Things To See And Do: Southern
Cape Raoul: a rugged cape offering panoramic views of spectacular cliffs and the dolerite spires at the end of the cape, views across Storm Bay to Bruny Island from the Storm Bay Lookout, and a seal colony on the rocks below. The walking path across the cape begins at the Nubeena Post Office.
Tunnel Bay on Cape Raoul at the foot of Tasman Peninsula is just one of the numerous walking destinations on the peninsula. Tunnel Bay is named because of a natural rock tunnel there that has ben created by water erosion. Nearby, to the south, is Shipstern Bluff, a rugged headland jutting out into the sea. Suitable only for the most capable and experienced extreme surfer.
Below the bluff, heaving swells hit a reef head-on, causing a huge body of water to arc up seemingly out of nowhere. In recent years, this churning swell has become a major surfing spot that attracts elite surfers from around the world, dominating the surf media and setting the bar for extreme surfing in Australia.
Located off the south eastern tip of the peninsula, Tasman Island stands defiantly beyond the tip of Cape Pillar. It is a rugged, desolate and windswept rock that was named after Dutch seaman Abel Tasman who cautiously skirted its thunderous shores in 1642. Like a fortress, the island's grey basalt columns rise 240 metres straight out of the sea. Above is a plateau of only 50 hectares, pock-marked with sink holes, caves and small clumps of windswept vegetation. Perched atop the island is Tasman Island Lighthouse, one of Australia's most inaccessible light stations, being posted there was so unpopular that it was likened to the infamous American island prison Alcatraz. There was a sense of isolation which sent numerous lightkeepers mad.
There are few more dramatic, scenic features on the Tasmanian coast than Cape Pillar. The sheer cliffs rise vertically to a height of 300m and are fluted like organ pipes - a common characteristic of the Jurassic dolerite from which they are formed. And if they are not enough to take one's breathe away, there is also Cathedral Rock, The Blade, the Chasm and Tasman Island just 500 metres away across a turbulent strait. A signposted walking track to this rugged corner of the continent begins off Fortescue Bay Road.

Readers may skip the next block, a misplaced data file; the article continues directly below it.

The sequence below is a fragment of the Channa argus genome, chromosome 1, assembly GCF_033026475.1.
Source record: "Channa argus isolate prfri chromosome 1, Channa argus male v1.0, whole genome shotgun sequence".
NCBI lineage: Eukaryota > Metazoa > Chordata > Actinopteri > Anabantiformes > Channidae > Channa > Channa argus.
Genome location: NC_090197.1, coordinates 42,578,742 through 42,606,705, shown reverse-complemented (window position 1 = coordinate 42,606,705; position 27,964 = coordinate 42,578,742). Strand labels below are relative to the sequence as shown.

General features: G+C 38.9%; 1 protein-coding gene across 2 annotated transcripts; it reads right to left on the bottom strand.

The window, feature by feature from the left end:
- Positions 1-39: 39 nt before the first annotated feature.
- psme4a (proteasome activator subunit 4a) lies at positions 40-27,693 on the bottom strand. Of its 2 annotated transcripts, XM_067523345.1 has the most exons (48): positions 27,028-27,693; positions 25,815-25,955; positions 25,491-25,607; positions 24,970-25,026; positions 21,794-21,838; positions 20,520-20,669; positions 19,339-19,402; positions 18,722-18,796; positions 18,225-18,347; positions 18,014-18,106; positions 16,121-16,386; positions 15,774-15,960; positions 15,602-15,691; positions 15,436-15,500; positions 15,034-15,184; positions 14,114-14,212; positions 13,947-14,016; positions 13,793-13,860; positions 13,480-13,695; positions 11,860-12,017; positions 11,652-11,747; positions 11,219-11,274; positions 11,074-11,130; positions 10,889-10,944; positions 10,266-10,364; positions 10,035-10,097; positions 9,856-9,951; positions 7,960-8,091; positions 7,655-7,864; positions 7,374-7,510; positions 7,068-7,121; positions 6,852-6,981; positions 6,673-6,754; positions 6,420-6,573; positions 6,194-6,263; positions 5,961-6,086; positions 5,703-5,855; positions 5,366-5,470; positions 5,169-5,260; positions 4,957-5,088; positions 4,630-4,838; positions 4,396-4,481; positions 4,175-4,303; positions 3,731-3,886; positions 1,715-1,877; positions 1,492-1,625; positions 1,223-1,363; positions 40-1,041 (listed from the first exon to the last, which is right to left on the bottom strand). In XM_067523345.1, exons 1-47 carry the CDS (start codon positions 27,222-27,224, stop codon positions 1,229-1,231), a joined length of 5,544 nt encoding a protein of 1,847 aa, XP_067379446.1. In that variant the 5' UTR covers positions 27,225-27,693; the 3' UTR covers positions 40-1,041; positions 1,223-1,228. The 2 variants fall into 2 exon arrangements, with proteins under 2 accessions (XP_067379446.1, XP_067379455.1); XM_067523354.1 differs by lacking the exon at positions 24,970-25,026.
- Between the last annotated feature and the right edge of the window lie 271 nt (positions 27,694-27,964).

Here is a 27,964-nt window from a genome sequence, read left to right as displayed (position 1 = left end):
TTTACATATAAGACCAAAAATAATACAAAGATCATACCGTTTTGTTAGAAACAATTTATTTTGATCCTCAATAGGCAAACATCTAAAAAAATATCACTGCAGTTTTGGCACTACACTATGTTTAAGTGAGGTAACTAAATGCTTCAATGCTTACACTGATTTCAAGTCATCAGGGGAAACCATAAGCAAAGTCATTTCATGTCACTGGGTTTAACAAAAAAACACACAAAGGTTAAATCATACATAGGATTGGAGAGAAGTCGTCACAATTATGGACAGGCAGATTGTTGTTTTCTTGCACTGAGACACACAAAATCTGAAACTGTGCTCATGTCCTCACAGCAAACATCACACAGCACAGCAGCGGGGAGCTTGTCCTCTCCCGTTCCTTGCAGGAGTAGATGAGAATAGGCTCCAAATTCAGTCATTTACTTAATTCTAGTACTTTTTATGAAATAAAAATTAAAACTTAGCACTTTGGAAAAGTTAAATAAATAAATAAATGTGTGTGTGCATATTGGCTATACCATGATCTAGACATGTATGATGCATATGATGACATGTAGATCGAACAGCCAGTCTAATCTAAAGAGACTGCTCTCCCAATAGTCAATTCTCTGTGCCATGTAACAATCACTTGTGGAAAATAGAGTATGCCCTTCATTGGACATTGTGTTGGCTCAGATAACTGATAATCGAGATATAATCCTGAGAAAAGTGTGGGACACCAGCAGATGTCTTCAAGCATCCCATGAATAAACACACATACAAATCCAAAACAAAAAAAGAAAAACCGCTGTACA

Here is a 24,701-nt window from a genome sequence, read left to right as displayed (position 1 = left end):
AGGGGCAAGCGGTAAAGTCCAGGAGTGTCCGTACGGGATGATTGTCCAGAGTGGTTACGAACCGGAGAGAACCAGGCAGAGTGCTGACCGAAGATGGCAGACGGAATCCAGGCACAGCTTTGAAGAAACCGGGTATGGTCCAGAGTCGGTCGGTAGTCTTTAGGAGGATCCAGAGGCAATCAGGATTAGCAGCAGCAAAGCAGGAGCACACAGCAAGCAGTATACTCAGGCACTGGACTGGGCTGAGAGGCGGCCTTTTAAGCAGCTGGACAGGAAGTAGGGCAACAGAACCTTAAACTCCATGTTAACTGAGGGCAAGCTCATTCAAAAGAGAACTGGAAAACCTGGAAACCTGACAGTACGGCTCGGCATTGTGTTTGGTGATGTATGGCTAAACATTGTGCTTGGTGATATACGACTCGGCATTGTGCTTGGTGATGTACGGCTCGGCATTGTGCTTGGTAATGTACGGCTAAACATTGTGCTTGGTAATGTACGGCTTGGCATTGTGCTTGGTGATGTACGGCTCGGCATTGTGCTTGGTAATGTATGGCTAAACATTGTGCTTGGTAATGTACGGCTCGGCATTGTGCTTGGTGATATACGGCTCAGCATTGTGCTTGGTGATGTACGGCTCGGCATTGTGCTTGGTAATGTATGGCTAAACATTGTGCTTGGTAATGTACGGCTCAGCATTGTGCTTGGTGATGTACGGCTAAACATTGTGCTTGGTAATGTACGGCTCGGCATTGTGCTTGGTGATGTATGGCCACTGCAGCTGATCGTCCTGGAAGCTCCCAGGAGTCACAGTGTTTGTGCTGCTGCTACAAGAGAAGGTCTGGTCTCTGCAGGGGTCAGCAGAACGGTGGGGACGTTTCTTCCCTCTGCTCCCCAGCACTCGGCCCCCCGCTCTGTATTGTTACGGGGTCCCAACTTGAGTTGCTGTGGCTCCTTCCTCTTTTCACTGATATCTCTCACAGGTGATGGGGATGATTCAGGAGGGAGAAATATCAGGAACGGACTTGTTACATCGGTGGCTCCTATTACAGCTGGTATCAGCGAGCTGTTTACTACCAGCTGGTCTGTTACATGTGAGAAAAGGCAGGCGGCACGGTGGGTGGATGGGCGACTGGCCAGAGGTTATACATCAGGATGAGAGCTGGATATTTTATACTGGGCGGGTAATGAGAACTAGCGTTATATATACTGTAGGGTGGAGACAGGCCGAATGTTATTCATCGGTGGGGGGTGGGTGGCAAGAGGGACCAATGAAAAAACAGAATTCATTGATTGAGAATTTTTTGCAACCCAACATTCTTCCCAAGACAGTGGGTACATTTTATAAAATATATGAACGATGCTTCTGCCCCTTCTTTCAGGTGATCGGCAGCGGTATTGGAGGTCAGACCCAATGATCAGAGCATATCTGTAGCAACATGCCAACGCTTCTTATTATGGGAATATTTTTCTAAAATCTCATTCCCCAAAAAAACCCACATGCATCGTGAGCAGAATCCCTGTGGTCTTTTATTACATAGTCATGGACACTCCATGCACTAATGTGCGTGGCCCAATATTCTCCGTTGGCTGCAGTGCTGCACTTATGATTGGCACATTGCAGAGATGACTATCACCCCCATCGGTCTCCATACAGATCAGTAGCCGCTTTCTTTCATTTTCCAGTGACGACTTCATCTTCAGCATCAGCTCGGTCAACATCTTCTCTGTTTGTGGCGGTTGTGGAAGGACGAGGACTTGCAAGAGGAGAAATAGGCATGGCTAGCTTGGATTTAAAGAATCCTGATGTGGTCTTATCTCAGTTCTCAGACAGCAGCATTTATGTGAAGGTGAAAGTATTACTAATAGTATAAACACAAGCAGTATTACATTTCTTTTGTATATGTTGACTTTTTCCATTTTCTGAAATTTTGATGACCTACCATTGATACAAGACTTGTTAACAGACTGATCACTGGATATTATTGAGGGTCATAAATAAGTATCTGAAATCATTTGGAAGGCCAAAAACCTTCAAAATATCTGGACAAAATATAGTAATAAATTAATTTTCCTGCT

One of the most dramatic, distinctive looking capes on the Australian coastline, the end of which looks as if it has been sliced up like a loaf of bread to form the two rounded islands called The Lanterns. Next to them is The Candlestick and the famous Totem Pole (see below). The location provides views to Cape Pillar, Cathedral Rock and Schouten Island off the end of Freycinet Peninsula. A walking track to the end of the cape begins at the Fortescue Bay boat ramp.
One of the most spectacular pieces of rock on the planet. It is a free-standing dolerite pillar spearing straight out of the water in a gloomy chasm infested with sharks and subject to volatile swell patterns. It is over sixty metres tall, but only about four metres wide at the base. It sways in the wind and shudders with the crash of every wave. The prospect this piece of rock presents the climber is uncompromising and chilling. It demands you take at handful of bravery pills, as the challenge of the climb is psychological as much as technical.
Remarkable Cave: A truly remarkable work of nature, Remarkable Cave has been carved out of the rock of Safety Cove. The cave, which is actually a natural bridge with two entries from the sea, was created over millions of years by the raging seas which pound this isolated coastline. A staircase leads from the cliff top down right into the mouth of the cave. At low tide it is possible to walk through the cave to the ocean side of the cliffs.